This Day in History: March 27th- Rejecting an Oscar
This Day In History: March 27, 1973
In one of the most memorable, if controversial, moments in Academy Award history, iconic actor Marlon Brando refused a best actor Oscar for his role in “The Godfather.” Brando sent Sacheen Littlefeather, a 26-year-old aspiring actress in his stead. Attired in full Apache dress, Littlefeather explained that Brando could not accept the award due to “the treatment of American Indians today by the film industry.”
Brando had given Littlefeather a 15-page statement to read, but Oscar officials told her to keep it at 60 seconds or risk arrest. Calm and polite, she explained that Brando could not accept the award because of Hollywood’s negative portrayal of American Indians in film and TV, and the recent events at Wounded Knee, where Oglala Lakota activists were under siege by the US military.
A few boos greeted her words as she began her short speech, but even more clapped to offer her encouragement. John Wayne, who made an entire career from making the sort of movies Marlon Brando was deriding, was so incensed he had to be physically restrained from storming the stage and attacking Ms. Lightfeather. Where have all the cowboys gone indeed.
The rest of Brando’s speech was published in the New York Times. The final paragraph read:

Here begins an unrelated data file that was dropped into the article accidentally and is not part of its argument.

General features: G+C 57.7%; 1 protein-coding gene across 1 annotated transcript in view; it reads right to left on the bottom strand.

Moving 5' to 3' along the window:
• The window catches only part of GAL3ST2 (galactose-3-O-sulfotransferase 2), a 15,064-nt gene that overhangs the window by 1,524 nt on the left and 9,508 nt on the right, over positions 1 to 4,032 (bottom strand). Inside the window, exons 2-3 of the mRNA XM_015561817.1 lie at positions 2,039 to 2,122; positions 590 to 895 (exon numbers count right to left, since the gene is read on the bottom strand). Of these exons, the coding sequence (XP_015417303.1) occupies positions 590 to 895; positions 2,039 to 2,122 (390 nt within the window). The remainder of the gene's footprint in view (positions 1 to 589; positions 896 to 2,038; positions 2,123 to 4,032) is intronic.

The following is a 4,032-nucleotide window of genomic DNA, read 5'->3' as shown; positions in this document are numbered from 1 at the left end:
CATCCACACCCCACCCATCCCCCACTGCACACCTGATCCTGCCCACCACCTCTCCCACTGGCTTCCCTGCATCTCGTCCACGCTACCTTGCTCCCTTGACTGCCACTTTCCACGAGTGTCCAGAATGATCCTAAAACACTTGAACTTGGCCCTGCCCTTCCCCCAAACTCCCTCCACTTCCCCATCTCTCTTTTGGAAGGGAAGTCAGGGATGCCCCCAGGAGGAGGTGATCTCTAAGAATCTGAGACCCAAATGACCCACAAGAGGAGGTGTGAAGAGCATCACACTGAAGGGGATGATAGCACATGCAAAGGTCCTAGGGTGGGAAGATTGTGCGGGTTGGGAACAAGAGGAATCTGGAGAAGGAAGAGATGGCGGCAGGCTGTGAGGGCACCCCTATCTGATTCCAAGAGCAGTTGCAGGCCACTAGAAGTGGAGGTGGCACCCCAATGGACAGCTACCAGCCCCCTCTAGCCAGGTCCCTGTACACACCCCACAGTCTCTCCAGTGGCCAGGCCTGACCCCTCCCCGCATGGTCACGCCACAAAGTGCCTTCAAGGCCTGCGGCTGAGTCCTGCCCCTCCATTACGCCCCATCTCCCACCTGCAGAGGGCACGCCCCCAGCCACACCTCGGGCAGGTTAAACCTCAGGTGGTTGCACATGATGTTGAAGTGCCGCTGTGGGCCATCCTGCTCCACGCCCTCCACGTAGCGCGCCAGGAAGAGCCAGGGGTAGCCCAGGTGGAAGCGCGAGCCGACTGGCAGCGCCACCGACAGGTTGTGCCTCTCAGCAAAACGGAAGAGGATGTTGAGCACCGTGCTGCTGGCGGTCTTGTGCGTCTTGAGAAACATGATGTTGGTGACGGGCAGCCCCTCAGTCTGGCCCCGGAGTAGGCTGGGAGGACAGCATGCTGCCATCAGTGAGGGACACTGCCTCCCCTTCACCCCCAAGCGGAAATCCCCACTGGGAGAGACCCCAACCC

I would hope that those who are listening would not look upon this as a rude intrusion, but as an earnest effort to focus attention on an issue that might very well determine whether or not this country has the right to say from this point forward we believe in the inalienable rights of all people to remain free and independent on lands that have supported their life beyond living memory. Thank you for your kindness and your courtesy to Miss Littlefeather. Thank you and good night.
It was Sacheen Littlefeather who bore the brunt of any negative backlash from Brando’s Oscar night political statement. First, her true ethnicity was called into question when it was discovered her birth name was Marie Cruz. A little more digging revealed that although her mother was white, her father was Apache and Yaqui. She had changed her name when she became interested in her heritage.
Between the Oscar ceremony and some nude photos published in Playboy, her fledging acting career was over before it started. She became a health-care advocate for the Native American community, and worked with Mother Teresa caring for AIDS patients. She was interviewed in 2013 and insisted that, “Now I am in a place of being a healer, if you will, of my own journey.”
If you liked this article, you might also enjoy our new popular podcast, The BrainFood Show (iTunes, Spotify, Google Play Music, Feed), as well as:
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Thanks for the great website!
My last name is “Hovey” which depending on who you ask is either British or Dutch, but “Littledeer” is a name from my mother’s family. Fun fact: most common name for American Indians is “Smith”. Not every Indian (and I am not full blooded nor do I pretend to be) is going to have a stereotypical surname.